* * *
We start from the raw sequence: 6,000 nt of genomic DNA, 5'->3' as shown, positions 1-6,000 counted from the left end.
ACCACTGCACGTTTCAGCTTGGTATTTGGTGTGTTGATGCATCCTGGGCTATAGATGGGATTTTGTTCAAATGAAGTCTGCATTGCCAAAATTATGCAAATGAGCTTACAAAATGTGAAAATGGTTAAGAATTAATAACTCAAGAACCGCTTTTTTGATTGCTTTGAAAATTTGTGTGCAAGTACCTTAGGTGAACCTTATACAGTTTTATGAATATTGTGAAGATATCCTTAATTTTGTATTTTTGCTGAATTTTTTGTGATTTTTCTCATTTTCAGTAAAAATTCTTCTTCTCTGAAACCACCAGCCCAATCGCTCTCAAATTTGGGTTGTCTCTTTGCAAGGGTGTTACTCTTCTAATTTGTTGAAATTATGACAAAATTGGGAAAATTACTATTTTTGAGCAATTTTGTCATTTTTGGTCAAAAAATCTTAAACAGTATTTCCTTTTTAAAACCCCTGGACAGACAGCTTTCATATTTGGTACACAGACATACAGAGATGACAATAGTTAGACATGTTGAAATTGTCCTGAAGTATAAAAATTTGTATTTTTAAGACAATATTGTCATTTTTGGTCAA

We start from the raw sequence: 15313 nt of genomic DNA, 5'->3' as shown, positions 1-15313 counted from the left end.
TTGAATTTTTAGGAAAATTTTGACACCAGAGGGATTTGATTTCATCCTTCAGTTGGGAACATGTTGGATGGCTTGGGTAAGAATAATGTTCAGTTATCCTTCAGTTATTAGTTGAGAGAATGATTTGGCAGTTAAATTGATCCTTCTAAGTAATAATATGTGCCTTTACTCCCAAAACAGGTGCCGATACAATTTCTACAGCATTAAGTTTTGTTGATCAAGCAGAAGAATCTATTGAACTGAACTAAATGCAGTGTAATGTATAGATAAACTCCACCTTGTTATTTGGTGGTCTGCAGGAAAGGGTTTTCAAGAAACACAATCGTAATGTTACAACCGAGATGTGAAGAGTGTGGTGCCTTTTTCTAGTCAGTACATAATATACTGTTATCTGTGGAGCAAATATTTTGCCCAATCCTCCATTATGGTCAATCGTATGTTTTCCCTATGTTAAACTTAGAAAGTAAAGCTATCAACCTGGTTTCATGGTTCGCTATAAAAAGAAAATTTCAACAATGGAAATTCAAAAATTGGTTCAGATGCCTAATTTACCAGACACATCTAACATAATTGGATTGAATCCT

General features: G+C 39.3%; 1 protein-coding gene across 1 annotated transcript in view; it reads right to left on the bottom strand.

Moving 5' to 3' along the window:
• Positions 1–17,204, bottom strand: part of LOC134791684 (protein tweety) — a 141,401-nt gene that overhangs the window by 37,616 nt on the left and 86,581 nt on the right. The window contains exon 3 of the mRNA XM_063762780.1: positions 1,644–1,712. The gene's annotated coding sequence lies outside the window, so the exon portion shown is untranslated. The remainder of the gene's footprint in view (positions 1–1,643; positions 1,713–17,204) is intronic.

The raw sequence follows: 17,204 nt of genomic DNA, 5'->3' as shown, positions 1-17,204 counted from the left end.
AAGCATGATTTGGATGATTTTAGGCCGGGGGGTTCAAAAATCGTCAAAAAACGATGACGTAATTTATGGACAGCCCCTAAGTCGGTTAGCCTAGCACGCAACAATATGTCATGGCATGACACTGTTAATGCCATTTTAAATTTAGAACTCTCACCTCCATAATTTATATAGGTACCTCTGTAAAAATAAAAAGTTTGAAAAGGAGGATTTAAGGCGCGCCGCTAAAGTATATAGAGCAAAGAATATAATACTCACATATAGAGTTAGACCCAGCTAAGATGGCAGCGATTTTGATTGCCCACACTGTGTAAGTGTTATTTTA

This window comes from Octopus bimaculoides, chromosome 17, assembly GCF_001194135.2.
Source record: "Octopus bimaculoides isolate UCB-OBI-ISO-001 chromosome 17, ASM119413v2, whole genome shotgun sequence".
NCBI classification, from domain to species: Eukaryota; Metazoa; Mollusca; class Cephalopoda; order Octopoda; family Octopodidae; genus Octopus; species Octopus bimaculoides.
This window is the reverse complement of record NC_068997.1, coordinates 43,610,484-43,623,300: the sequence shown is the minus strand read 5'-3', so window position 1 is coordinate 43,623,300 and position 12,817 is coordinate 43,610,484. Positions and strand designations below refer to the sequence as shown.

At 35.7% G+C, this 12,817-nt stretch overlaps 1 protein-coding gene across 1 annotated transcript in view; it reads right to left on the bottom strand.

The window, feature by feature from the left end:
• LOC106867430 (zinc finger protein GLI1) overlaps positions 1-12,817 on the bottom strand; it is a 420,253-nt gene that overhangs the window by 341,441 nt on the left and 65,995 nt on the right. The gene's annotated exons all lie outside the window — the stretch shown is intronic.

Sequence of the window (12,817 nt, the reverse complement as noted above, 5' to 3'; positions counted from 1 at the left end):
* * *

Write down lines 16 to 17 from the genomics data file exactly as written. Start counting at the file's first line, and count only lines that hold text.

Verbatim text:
• LOC106867430 (zinc finger protein GLI1) overlaps positions 1-12,817 on the bottom strand; it is a 420,253-nt gene that overhangs the window by 341,441 nt on the left and 65,995 nt on the right. The gene's annotated exons all lie outside the window — the stretch shown is intronic.

Sequence of the window (12,817 nt, the reverse complement as noted above, 5' to 3'; positions counted from 1 at the left end):